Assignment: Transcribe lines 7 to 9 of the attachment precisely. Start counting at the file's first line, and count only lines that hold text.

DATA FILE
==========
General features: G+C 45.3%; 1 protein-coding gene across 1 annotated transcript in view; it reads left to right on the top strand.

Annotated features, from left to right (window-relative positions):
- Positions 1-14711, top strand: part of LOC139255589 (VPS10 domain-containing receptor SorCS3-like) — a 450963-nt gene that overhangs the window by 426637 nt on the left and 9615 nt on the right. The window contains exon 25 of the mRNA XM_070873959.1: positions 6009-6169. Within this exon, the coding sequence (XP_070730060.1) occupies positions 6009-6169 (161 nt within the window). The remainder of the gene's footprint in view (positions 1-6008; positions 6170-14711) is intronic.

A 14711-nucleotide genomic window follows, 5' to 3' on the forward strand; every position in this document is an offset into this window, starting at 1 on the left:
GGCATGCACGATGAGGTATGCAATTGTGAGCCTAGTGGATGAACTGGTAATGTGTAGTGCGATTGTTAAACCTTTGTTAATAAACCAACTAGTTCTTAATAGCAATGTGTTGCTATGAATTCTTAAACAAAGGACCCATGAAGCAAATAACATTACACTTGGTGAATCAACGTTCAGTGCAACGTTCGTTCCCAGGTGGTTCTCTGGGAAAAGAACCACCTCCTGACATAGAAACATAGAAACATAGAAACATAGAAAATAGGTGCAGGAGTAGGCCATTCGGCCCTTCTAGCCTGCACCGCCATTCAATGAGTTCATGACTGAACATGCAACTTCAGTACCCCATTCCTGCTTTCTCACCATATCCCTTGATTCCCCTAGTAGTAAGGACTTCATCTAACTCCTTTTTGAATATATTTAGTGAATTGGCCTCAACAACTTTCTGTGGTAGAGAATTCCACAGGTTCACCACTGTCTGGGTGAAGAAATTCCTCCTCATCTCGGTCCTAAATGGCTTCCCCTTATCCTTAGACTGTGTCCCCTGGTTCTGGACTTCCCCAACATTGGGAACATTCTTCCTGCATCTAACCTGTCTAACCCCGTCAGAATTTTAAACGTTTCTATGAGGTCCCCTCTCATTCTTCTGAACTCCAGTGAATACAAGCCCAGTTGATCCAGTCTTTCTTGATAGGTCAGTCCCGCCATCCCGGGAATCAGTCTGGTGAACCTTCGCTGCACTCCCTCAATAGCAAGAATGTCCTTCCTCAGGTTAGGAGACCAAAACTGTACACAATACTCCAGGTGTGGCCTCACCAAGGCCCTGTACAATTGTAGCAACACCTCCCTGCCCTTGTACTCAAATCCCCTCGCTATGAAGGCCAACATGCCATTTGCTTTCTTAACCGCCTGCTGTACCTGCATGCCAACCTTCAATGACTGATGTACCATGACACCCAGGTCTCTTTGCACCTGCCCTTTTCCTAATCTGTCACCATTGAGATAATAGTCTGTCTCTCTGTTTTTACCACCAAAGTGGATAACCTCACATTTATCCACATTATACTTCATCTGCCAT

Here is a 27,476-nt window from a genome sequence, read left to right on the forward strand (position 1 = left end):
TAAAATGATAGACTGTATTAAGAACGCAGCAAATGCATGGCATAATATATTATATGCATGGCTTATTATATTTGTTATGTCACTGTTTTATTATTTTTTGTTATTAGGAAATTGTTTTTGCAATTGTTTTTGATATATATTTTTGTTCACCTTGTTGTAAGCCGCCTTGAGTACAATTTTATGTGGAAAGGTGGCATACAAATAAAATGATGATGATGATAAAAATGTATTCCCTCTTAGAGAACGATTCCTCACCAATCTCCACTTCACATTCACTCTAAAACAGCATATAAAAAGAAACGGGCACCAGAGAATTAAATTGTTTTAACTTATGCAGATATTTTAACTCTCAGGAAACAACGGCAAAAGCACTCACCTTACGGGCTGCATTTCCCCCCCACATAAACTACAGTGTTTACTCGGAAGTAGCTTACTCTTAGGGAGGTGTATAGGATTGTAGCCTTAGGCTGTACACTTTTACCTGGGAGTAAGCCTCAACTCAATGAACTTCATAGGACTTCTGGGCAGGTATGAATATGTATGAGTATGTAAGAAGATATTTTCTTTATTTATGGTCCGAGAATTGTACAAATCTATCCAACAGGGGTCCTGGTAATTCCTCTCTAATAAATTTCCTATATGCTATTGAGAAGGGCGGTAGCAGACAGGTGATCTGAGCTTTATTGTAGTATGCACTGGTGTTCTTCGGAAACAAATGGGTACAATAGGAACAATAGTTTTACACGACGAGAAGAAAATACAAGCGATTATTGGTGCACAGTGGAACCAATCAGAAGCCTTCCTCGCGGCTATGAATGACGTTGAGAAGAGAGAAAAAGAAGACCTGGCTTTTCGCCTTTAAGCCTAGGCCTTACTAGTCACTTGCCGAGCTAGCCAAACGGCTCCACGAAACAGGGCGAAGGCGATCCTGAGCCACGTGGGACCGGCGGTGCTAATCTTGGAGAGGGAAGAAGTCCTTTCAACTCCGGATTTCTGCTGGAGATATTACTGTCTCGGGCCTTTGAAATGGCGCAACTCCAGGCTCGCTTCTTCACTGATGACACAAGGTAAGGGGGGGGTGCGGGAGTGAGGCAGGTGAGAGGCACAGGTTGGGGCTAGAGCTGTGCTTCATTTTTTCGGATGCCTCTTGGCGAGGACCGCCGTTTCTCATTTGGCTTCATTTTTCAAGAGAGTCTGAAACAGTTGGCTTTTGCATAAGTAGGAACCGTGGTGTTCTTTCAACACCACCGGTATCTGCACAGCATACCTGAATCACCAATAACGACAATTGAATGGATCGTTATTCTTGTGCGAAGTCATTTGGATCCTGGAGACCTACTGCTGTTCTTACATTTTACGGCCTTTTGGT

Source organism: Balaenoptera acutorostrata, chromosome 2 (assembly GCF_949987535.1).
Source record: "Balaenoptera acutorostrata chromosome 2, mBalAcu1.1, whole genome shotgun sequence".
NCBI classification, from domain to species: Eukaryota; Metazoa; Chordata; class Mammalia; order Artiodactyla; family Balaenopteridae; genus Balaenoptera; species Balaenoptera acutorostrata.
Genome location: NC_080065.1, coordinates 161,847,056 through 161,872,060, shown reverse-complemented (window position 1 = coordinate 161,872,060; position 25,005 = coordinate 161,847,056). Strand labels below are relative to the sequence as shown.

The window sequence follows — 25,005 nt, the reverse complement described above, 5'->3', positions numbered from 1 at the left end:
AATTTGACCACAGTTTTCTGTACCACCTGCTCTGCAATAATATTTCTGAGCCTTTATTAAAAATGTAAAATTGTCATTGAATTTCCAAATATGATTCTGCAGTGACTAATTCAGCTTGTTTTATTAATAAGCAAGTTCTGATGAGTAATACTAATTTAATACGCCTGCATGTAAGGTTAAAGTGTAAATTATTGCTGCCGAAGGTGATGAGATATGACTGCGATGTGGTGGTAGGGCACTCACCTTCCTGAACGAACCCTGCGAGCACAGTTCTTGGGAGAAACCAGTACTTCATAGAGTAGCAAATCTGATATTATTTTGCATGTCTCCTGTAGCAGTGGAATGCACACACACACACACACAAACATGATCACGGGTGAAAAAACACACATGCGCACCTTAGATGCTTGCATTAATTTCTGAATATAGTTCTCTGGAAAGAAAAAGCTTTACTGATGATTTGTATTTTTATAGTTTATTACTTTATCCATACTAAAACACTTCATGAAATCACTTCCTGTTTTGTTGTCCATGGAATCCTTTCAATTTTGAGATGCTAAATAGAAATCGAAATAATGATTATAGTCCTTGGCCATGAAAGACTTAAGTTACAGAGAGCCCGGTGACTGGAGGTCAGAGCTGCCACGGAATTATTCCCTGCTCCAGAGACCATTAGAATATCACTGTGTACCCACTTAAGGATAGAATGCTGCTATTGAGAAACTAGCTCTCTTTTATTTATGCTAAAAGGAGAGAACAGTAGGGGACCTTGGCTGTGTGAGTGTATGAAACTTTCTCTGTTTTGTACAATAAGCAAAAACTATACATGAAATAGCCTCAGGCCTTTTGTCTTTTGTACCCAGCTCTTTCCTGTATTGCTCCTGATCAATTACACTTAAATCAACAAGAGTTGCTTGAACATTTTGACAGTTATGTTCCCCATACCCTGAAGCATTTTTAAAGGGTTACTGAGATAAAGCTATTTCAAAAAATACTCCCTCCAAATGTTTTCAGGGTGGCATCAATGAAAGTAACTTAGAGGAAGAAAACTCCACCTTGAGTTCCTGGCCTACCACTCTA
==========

TAAAATGATAGACTGTATTAAGAACGCAGCAAATGCATGGCATAATATATTATATGCATGGCTTATTATATTTGTTATGTCACTGTTTTATTATTTTTTGTTATTAGGAAATTGTTTTTGCAATTGTTTTTGATATATATTTTTGTTCACCTTGTTGTAAGCCGCCTTGAGTACAATTTTATGTGGAAAGGTGGCATACAAATAAAATGATGATGATGATAAAAATGTATTCCCTCTTAGAGAACGATTCCTCACCAATCTCCACTTCACATTCACTCTAAAACAGCATATAAAAAGAAACGGGCACCAGAGAATTAAATTGTTTTAACTTATGCAGATATTTTAACTCTCAGGAAACAACGGCAAAAGCACTCACCTTACGGGCTGCATTTCCCCCCCACATAAACTACAGTGTTTACTCGGAAGTAGCTTACTCTTAGGGAGGTGTATAGGATTGTAGCCTTAGGCTGTACACTTTTACCTGGGAGTAAGCCTCAACTCAATGAACTTCATAGGACTTCTGGGCAGGTATGAATATGTATGAGTATGTAAGAAGATATTTTCTTTATTTATGGTCCGAGAATTGTACAAATCTATCCAACAGGGGTCCTGGTAATTCCTCTCTAATAAATTTCCTATATGCTATTGAGAAGGGCGGTAGCAGACAGGTGATCTGAGCTTTATTGTAGTATGCACTGGTGTTCTTCGGAAACAAATGGGTACAATAGGAACAATAGTTTTACACGACGAGAAGAAAATACAAGCGATTATTGGTGCACAGTGGAACCAATCAGAAGCCTTCCTCGCGGCTATGAATGACGTTGAGAAGAGAGAAAAAGAAGACCTGGCTTTTCGCCTTTAAGCCTAGGCCTTACTAGTCACTTGCCGAGCTAGCCAAACGGCTCCACGAAACAGGGCGAAGGCGATCCTGAGCCACGTGGGACCGGCGGTGCTAATCTTGGAGAGGGAAGAAGTCCTTTCAACTCCGGATTTCTGCTGGAGATATTACTGTCTCGGGCCTTTGAAATGGCGCAACTCCAGGCTCGCTTCTTCACTGATGACACAAGGTAAGGGGGGGGTGCGGGAGTGAGGCAGGTGAGAGGCACAGGTTGGGGCTAGAGCTGTGCTTCATTTTTTCGGATGCCTCTTGGCGAGGACCGCCGTTTCTCATTTGGCTTCATTTTTCAAGAGAGTCTGAAACAGTTGGCTTTTGCATAAGTAGGAACCGTGGTGTTCTTTCAACACCACCGGTATCTGCACAGCATACCTGAATCACCAATAACGACAATTGAATGGATCGTTATTCTTGTGCGAAGTCATTTGGATCCTGGAGACCTACTGCTGTTCTTACATTTTACGGCCTTTTGGT

Source organism: Balaenoptera acutorostrata, chromosome 2 (assembly GCF_949987535.1).
Source record: "Balaenoptera acutorostrata chromosome 2, mBalAcu1.1, whole genome shotgun sequence".